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Brand Leadership

A Minute with…David Jones

David Jones, global CEO of power ad agency Havas, is among the youngest CEOs in advertising, and among the industry's most innovative and best connected. He was a key adviser to David Cameron's successful 2010 campaign for UK Prime Minister. He's also the founder of One Young World, an annual summit that brings young people together from all over the world to try and address the world's global challenges. All this might explain why he's been bullish on social business and optimistic about the power of social media. I first met David Jones at the One Young World summit in Zurich where I saw these principles in action. I recently spoke with him about Who Cares Wins and his overall argument that holds that in the 21st century, businesses need to "do good" and "do well" in order to survive and thrive.

You say in the book that we are now in the "age of damage" with respect to the impact that social media and social responsibility have on companies. How far into the "age of damage" are we and what does this mean for global corporations?
I think we're at the start of it. If you do not behave in the right way, the public, empowered by social media, will take you down. Whether it's the CEO of BP or the head of an Arab country, now people can hold you accountable. It may be covert punishment with individuals deciding not to buy a certain product or it may be overt public protest against a company. For the millennials, I think this is obvious. But if I go talk to a bunch of 60-year-old CEOs, they think I'm a mad man, who doesn't understand business or the way the world works. The biggest change we are seeing is that some of the biggest businesses are taking social responsibility seriously. Now huge global companies like Unilever and Walmart have embraced this movement. Given their footprints, that has a huge impact.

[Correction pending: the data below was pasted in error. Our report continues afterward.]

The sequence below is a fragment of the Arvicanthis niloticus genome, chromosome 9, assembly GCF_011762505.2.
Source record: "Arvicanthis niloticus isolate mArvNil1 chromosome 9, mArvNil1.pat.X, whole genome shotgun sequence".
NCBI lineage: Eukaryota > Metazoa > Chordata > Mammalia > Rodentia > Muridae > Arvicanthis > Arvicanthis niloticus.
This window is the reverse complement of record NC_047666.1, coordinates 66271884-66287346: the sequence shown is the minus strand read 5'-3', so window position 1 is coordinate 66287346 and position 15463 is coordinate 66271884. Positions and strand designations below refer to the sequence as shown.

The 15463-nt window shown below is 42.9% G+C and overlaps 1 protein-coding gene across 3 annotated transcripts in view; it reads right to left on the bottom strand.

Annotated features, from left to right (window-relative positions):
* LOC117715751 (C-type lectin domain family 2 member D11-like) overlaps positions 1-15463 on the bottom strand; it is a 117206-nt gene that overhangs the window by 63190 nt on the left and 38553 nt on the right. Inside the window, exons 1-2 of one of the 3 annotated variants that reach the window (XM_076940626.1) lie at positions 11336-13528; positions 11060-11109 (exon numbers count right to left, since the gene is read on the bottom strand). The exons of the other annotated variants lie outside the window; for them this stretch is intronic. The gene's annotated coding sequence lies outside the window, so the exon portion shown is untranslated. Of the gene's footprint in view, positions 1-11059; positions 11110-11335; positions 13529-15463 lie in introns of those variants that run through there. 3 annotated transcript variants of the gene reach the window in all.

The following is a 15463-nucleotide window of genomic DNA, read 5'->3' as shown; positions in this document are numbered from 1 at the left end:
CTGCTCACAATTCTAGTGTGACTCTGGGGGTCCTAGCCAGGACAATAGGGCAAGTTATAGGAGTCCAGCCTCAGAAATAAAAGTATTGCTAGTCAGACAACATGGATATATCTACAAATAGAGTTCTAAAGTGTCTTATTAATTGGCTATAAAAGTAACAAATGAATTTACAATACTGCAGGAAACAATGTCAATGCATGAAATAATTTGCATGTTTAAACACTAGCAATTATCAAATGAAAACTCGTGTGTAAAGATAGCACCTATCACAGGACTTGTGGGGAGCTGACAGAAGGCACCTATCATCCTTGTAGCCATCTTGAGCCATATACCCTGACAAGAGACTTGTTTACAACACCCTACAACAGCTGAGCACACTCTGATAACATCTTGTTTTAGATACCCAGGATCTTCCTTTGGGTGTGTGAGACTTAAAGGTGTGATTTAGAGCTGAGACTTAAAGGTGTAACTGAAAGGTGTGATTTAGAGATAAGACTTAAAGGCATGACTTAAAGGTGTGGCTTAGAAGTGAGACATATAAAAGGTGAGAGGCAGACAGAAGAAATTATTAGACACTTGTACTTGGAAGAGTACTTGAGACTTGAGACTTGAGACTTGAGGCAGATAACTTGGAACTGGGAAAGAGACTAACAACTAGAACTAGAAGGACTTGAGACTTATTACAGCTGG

What can be the extent of the "damage"?
Well look at BP: The CEO lost his job and their share price dramatically underperformed their competitors after the oil spill. Yet change is coming. I think now the company that is the most obsessive about what they're doing around the world in that industry is BP. They have begun to learn the lesson.

OK, but BP arguably had to start doing good or at least appearing to do so. What about companies that are not in crisis?